Was Christianity Originally Intended To Perpetuate Violence?
The New Testament does not support the notion that Christians ought to be coercive and violent to those who will not obey Christ (compare Acts 18:4; 26:28; 28:24). Past violent acts in the name of Christianity (such as, the Crusades, the Inquisition, the Salem Witch Trials, etc.) were not acts of Christianity but were unauthorized acts of sinful persons who claimed to be Christians. In reality, neither were they true, New Testament Christians nor were they representing the doctrine of Christ. The New Testament does not authorize Christians to promote violence and coercion.
Love is one of the cardinal virtues of the Christian faith (1 Corinthians 13:13; 1 Thessalonians 1:3). The Bible teaches us to love our enemies (Matthew 5:43-48). Jesus rebuked John and James for their fit of rage against the Samaritans (Luke 9:51-56). When Jesus sent the disciples on the limited commission, He told them to be “harmless as doves” (Matthew 10:16). Jesus rebuked Peter for his violent outrage against Malchus, the high priest's servant (John 18:10,11; Luke 22:50,51). Jesus revealed that His kingdom was a spiritual kingdom that was unlike the kingdoms of the world that expanded by conquest (John 18:36). Jesus obeyed what He had taught when He prayed for His enemies on the cross (Luke 23:34).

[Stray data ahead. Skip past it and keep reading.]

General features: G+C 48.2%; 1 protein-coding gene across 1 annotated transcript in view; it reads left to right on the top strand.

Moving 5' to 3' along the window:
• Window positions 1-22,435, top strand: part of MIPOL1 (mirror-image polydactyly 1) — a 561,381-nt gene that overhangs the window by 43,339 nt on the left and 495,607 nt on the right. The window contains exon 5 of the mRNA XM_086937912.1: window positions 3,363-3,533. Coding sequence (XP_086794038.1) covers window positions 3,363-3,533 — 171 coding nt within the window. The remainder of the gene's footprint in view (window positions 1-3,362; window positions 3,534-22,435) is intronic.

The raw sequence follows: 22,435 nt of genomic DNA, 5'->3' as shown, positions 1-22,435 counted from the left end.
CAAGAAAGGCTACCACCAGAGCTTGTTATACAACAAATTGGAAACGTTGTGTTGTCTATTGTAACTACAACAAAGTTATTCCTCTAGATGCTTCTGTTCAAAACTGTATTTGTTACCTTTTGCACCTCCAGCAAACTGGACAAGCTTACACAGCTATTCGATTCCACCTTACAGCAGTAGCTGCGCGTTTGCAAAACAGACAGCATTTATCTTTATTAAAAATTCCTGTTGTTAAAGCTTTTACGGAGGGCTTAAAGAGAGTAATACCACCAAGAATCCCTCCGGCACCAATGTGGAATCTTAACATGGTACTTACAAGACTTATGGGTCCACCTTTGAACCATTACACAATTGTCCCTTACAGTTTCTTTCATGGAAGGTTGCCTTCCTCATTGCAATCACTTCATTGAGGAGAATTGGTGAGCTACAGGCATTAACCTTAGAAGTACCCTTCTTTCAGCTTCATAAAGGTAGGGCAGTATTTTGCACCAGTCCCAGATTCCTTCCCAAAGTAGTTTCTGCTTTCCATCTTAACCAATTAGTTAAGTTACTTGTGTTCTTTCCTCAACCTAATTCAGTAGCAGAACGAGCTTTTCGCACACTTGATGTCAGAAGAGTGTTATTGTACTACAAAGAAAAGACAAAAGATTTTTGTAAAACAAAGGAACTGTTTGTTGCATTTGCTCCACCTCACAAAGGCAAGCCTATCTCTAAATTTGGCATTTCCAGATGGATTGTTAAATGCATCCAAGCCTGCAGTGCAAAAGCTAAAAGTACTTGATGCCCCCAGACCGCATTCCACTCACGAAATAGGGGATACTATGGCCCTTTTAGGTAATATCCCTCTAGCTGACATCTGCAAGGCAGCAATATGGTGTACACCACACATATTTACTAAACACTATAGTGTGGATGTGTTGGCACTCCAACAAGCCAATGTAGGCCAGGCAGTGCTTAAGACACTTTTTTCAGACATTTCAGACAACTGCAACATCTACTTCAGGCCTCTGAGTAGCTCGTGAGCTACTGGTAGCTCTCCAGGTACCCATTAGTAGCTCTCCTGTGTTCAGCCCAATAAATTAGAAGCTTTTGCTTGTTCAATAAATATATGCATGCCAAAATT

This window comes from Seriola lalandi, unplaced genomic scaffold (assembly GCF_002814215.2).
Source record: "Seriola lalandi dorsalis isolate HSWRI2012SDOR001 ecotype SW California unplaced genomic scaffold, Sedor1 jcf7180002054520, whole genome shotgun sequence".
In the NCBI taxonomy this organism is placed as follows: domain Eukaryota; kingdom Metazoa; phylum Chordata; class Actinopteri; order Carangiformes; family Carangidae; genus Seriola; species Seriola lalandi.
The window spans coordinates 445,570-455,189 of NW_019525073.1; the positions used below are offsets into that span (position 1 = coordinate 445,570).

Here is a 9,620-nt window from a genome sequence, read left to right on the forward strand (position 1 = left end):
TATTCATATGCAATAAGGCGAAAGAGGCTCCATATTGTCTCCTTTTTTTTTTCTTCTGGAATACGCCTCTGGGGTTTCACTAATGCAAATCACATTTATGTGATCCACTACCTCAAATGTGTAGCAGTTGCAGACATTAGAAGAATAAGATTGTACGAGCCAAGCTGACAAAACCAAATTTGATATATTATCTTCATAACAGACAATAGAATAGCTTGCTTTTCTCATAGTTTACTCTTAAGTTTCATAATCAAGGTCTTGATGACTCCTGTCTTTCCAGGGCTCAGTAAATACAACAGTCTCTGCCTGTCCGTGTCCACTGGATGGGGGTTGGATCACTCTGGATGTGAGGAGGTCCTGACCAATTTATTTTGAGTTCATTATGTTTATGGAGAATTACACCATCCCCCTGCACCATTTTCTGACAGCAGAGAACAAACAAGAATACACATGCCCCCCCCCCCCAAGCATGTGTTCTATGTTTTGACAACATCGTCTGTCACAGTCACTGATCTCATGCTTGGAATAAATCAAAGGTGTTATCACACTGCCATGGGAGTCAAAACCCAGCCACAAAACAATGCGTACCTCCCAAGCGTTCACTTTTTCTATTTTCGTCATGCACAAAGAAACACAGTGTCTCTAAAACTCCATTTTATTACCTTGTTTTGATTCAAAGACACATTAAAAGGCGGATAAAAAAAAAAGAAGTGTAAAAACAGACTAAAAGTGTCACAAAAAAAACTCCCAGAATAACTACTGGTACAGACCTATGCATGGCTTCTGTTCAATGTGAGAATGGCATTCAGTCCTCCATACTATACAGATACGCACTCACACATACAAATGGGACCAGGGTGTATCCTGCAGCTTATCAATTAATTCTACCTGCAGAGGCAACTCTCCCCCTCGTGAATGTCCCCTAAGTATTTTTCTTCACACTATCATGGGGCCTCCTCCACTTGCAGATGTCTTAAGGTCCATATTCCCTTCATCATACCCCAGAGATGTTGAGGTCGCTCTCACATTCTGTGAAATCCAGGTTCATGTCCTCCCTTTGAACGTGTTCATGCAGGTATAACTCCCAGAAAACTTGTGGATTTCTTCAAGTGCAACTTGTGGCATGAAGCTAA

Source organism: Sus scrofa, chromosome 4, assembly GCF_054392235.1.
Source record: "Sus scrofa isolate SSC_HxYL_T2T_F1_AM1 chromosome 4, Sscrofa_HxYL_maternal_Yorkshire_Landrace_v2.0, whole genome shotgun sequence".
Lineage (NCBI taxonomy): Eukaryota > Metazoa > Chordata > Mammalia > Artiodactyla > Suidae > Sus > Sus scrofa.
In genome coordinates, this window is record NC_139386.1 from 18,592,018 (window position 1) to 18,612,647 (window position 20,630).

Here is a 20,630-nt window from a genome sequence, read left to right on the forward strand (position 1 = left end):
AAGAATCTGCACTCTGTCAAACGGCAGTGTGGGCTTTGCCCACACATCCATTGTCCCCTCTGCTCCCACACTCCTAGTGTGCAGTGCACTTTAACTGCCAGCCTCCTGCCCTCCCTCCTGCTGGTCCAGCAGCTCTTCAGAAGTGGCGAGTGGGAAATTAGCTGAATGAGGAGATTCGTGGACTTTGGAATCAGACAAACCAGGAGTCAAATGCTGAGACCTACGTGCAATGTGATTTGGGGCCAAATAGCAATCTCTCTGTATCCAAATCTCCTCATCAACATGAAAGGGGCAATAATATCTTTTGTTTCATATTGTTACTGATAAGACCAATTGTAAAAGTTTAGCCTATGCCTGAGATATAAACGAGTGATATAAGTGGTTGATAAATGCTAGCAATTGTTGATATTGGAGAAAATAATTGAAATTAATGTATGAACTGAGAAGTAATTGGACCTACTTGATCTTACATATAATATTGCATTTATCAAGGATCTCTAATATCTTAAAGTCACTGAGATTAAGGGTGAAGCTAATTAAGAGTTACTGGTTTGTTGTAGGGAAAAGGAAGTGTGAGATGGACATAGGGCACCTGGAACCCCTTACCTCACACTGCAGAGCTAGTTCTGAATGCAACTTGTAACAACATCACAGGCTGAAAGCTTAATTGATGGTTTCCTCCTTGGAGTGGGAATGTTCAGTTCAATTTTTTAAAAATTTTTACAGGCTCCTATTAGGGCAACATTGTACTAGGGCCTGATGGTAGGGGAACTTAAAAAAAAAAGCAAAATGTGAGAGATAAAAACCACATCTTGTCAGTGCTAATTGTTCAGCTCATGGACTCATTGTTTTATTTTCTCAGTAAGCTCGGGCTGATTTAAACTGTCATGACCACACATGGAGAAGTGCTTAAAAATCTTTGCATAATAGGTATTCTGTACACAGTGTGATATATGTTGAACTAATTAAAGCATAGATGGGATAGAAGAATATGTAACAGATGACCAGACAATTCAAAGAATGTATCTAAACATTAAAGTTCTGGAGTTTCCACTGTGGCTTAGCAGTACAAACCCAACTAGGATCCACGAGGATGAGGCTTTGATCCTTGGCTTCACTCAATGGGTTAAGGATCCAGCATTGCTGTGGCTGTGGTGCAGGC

The Holy Spirit continued to guide the apostles into all truth. They taught the same Christian law and doctrine, namely, “Love does no harm to a neighbor; therefore love is the fulfillment of the law.” (Romans 13:10; 12:18-21; 1 Peter 3:10-11; Hebrews 12:14).
Christianity was never originally intended to be promoted by violence and coercion. It is a teaching- religion that reaches out to others by persuasion, reason, and evidence (Isaiah 1:18; 1 Peter 3:15). You must never try to “machine-gun” Christianity into someone.
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